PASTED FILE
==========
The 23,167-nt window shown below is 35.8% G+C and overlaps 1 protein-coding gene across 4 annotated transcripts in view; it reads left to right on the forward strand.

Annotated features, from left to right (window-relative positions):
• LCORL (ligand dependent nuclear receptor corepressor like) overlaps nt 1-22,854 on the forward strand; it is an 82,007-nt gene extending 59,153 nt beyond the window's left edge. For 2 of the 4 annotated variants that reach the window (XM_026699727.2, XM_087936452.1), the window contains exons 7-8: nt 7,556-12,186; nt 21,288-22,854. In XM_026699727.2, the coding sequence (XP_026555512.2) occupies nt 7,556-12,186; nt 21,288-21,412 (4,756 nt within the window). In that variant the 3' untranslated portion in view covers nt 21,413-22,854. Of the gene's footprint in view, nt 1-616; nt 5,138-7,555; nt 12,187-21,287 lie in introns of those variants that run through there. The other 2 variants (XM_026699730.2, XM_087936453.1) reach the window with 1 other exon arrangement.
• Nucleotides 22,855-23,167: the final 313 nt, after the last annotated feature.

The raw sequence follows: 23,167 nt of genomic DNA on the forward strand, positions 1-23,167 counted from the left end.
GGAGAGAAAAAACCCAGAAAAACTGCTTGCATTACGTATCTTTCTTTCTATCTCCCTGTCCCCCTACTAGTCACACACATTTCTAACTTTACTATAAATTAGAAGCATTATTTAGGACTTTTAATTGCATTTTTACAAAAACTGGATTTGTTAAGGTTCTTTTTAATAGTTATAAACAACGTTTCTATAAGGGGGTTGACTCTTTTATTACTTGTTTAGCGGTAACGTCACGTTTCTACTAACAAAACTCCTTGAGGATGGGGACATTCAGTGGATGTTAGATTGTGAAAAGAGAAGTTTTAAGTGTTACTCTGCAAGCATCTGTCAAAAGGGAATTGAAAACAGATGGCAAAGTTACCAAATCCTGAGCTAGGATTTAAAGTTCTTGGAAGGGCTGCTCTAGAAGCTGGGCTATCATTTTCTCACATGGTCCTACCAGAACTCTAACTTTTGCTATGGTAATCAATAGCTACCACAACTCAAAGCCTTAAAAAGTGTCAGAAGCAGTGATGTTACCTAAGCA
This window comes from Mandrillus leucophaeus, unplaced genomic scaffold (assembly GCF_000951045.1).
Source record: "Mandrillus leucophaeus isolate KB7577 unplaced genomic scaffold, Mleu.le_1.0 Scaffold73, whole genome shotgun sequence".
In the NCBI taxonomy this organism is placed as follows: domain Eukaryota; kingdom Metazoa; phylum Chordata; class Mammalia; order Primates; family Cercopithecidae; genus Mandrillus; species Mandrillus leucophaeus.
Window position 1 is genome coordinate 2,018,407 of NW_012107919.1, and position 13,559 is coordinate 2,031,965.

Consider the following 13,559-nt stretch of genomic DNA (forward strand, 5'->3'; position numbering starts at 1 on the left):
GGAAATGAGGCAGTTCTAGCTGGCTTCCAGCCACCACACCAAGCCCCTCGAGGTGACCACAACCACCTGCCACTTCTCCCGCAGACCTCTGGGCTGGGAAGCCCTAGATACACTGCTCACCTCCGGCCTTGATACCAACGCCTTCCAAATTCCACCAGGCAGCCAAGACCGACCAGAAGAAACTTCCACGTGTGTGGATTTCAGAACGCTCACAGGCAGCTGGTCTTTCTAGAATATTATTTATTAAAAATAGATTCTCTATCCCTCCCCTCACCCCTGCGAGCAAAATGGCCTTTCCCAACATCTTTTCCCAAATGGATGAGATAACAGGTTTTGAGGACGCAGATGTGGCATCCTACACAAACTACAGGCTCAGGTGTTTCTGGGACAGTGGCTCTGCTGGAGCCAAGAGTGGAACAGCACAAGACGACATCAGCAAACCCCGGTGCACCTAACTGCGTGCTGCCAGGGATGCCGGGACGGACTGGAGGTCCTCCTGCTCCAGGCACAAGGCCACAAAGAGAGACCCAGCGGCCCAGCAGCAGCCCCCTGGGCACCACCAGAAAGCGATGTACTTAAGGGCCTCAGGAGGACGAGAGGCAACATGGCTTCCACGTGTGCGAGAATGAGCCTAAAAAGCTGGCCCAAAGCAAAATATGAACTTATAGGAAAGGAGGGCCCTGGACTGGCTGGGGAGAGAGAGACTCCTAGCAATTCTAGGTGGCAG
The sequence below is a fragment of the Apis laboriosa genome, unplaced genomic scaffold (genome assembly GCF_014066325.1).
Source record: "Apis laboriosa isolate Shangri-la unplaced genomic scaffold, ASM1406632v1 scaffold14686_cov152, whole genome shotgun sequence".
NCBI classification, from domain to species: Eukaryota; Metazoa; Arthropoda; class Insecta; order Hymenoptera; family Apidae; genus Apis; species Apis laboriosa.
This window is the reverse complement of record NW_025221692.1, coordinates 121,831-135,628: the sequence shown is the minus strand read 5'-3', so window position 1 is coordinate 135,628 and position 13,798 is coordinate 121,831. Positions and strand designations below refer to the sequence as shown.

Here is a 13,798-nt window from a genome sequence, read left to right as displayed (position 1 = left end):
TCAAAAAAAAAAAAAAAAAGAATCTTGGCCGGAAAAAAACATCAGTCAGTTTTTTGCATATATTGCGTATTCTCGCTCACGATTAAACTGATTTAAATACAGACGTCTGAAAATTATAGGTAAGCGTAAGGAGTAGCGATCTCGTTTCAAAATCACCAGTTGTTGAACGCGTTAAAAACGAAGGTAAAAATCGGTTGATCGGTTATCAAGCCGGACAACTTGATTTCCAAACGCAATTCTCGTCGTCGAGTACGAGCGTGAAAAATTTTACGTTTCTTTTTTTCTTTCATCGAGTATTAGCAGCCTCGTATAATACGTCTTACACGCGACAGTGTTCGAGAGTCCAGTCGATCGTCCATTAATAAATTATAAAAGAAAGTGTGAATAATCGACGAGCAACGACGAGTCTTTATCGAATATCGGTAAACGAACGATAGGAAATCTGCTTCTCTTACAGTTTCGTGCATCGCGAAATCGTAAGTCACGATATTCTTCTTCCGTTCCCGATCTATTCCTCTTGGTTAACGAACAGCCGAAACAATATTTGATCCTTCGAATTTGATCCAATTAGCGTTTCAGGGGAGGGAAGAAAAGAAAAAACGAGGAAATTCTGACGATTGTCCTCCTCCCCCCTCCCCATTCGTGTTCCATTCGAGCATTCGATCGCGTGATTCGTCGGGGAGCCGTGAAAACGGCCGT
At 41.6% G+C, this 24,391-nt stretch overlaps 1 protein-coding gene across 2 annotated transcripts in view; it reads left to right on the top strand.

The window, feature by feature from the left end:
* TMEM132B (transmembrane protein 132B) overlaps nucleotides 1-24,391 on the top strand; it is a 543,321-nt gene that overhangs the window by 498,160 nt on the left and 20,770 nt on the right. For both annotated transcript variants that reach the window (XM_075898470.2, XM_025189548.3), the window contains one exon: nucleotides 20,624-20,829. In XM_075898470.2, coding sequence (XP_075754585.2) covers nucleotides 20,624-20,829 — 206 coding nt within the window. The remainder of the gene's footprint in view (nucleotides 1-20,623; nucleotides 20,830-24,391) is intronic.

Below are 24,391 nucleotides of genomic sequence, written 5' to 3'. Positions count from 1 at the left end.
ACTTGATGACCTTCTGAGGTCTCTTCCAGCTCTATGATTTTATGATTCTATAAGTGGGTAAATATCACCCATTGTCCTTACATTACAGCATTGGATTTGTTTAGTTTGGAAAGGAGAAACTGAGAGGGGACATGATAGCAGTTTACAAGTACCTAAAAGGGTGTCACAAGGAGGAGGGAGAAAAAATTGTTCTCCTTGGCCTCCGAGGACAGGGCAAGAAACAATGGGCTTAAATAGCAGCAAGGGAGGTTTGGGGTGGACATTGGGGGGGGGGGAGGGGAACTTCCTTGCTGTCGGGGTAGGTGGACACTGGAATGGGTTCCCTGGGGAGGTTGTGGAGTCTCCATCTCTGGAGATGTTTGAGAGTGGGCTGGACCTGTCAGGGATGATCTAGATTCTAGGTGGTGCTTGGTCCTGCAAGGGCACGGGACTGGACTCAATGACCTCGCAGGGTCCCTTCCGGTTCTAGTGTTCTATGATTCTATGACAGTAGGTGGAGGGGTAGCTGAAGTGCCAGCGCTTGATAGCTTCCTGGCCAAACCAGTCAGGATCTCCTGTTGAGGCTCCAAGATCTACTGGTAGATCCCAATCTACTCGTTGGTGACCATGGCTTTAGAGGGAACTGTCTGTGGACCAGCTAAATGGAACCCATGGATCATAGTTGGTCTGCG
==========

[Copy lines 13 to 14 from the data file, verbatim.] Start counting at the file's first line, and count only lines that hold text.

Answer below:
The sequence below is a fragment of the Apis laboriosa genome, unplaced genomic scaffold (genome assembly GCF_014066325.1).
Source record: "Apis laboriosa isolate Shangri-la unplaced genomic scaffold, ASM1406632v1 scaffold14686_cov152, whole genome shotgun sequence".